You may or may not know this, but I’ll be spending the next 10 days in Paris, one of my all time favorite city, despite the fact that I have chosen a very shitty time to come since EVERYTHING is closed from August 11 to Aug 19 for their yearly vacation! But whatever, Paris is still Paris despite the closed boutiques.
A picture I took with my Samsung Galaxy S3 of a Parisian hobo with a hundred pooping and flying pigeons
One thing I love to do in Paris, that I can’t do in Beirut is walk around, cause you know, there actually is a sidewalk and drivers respect pedestrians. I walked from Sevres Babylone, where my apartment is, to Centre Pompidou, one of my favorite museums: I am not talking about the exhibits only, but architecturally speaking, I find this building to be a wonderful masterpiece.
A picture I took with my Samsung Galaxy S3 from inside the museum
Aside from the museum, there were two exhibitions by Roy Lichtenstein and Simon Hantai. Because it’s August, they are A LOT of tourists, which is exhausting. The ideal time to go to a museum would be right at the opening or around 12:30, 1:00 when everyone is eating. After visiting the museum on the 4th and 5th floor, I went up to the 6th where the two exhibitions were taking places, and (not) to my surprise, everyone was all over Lichtenstein, because, you know, it’s Lichtenstein. So I went to visit Hantai’s exhibit.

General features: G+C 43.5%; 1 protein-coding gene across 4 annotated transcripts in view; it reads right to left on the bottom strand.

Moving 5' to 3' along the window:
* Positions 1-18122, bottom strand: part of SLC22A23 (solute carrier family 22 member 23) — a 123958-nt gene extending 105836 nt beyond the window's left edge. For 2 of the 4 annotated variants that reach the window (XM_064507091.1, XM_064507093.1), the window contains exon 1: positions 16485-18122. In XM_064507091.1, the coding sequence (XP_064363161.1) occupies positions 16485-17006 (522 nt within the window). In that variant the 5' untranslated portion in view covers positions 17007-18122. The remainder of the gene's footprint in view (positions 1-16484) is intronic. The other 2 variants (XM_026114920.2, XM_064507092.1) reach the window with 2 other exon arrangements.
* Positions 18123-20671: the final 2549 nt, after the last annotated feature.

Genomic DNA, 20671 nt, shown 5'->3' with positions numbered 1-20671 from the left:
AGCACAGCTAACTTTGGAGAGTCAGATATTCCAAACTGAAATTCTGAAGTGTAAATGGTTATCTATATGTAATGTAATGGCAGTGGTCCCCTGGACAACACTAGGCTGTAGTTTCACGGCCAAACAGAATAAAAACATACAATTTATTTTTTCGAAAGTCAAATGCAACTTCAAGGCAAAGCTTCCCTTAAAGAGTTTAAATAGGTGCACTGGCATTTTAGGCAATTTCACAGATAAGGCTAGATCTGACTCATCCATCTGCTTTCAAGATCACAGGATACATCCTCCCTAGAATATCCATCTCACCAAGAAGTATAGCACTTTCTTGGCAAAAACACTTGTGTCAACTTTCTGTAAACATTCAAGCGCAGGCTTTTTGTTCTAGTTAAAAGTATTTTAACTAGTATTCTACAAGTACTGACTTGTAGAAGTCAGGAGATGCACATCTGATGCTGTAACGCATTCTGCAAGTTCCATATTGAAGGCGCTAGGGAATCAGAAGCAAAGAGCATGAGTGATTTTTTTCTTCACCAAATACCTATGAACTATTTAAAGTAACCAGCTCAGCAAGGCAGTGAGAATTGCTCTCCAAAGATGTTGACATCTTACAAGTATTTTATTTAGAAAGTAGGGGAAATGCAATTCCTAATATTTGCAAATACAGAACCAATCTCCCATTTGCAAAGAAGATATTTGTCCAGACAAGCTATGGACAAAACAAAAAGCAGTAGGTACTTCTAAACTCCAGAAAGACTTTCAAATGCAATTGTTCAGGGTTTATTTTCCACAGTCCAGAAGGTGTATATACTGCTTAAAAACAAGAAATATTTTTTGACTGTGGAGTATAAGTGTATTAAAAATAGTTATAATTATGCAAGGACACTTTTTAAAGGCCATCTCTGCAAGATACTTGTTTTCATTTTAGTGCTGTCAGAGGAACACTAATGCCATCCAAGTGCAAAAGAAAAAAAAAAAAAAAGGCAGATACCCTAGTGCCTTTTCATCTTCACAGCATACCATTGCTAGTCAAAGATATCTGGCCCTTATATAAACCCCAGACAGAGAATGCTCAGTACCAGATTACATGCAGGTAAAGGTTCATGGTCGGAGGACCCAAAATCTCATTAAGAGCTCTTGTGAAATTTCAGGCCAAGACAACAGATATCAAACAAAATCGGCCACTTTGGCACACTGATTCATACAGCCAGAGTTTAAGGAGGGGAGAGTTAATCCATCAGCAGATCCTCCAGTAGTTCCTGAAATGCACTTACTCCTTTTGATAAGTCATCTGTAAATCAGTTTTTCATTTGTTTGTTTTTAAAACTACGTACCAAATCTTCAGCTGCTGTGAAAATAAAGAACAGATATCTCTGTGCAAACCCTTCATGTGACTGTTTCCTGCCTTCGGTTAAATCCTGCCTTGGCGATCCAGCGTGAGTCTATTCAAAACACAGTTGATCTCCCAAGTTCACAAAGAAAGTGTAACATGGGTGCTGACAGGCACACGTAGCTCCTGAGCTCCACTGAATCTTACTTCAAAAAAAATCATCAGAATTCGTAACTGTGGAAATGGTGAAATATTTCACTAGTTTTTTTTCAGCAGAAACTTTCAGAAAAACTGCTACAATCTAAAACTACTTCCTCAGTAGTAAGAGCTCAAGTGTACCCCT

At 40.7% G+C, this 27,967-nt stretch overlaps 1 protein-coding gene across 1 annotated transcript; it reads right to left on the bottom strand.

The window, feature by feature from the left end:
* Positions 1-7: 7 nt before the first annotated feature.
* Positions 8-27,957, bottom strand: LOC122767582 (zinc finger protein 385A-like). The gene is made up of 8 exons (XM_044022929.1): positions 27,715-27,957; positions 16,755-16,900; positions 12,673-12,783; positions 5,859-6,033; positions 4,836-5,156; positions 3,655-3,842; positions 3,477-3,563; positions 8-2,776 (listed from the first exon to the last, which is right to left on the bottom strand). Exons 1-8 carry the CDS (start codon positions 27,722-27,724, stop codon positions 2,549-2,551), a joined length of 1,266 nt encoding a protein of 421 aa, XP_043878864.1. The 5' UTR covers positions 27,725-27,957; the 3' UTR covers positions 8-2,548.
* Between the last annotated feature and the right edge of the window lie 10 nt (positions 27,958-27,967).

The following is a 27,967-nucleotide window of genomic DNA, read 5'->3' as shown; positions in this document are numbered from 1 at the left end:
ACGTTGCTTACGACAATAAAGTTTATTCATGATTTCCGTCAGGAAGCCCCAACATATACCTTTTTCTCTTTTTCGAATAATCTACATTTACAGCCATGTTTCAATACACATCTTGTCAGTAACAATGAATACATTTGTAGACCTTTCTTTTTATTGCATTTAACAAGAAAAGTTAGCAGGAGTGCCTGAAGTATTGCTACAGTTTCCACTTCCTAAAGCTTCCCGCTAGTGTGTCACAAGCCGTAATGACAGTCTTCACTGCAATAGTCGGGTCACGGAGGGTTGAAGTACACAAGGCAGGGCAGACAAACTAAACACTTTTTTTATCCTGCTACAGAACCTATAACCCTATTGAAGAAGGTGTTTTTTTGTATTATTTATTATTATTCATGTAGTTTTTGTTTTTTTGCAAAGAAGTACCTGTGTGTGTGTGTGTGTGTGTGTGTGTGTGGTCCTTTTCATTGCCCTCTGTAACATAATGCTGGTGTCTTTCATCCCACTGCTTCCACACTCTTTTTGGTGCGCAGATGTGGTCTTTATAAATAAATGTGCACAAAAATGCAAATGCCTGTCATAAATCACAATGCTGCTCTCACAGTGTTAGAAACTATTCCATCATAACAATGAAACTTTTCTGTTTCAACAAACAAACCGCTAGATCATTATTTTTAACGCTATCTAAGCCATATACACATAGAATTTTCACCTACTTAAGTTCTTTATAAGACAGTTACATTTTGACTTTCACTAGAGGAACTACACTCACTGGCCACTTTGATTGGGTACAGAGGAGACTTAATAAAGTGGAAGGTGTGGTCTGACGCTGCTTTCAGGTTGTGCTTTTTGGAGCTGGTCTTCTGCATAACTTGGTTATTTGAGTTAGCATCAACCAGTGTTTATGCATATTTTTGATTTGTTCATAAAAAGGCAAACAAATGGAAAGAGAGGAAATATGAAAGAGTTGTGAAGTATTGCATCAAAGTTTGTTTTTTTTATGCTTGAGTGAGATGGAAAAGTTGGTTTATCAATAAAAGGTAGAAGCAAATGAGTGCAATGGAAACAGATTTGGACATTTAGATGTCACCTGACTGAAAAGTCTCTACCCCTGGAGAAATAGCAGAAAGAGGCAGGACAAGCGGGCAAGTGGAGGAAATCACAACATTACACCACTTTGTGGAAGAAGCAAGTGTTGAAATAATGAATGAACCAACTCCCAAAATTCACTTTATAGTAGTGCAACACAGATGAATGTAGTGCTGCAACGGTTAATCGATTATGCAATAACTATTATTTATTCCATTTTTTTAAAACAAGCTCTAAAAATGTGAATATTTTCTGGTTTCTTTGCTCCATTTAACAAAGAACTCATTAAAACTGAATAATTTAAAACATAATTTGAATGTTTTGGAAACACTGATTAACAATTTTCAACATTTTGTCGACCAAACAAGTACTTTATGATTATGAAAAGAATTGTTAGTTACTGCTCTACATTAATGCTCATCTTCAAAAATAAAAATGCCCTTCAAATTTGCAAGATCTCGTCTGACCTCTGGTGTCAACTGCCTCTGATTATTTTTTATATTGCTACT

I had already seen some of his work in museums, magazines or online, but never actually read about him or about his work. Over 60 years, his style and work really have evolved and changed in drastic ways. The exhibit was organized in a chronological order: we begin with his surrealist period (personally, not a big fan). Trip-y isn’t it?
He eventually broke with the surrealist group over Breton’s refusal to accept any similarity between the surrealist technique of automatic writing and Jackson Pollock‘s methods of action painting.
In the late 50’s, he worked a lot with his hands, literally. He would paint using his fingertips to create patterns or abstract shapes.
In 1960, Hantai developped his technique of “pliage” (folding): the canvas is folded and scrunched, then doused with colour, and unfolded, leaving apparent blank sections of the canvas interrupted by vibrant splashes of colour. His first collection with this new technique was called Morales.
From 1963 to 1965, Hantai worked on a collection entitled Catamurons et Panses. Catamurons is the name of the house he would stay in during his summer vacations. He was still using the folding technique, but this time, he would fold it only to work on the center of the canvas.
Menus (1967-1968) was done using the same folding technique, but this time the canvas was able to breathe more, there were fewer empty spaces, the work was spread all over.
From 1969 to 1974, his Blancs, Whites Hantai worked with smaller patterns and many colors, compared to his usual large monochrome shapes.
From 1973 to 1982, not only did he fold his canvas, but he also tied a knot and ended up with grids. That was the Tabulas.
His last works were made from 1981 to 1995, before were part of a collection entitled Leftovers.
What, in my opinion, is interesting about this artist is that when you compare one era to a previous one, we can see a strong relation and influence. While staying true to his work, Hantai was able to evolve and try out new things. Despite a technique of almost random result, he managed to find a pattern throughout the works of each collection.
I leave you with a panoramic view of Paris, or Parisian rooftops, taken with my Samsung Galaxy S3, standing on the last floor of the Centre Pompidou.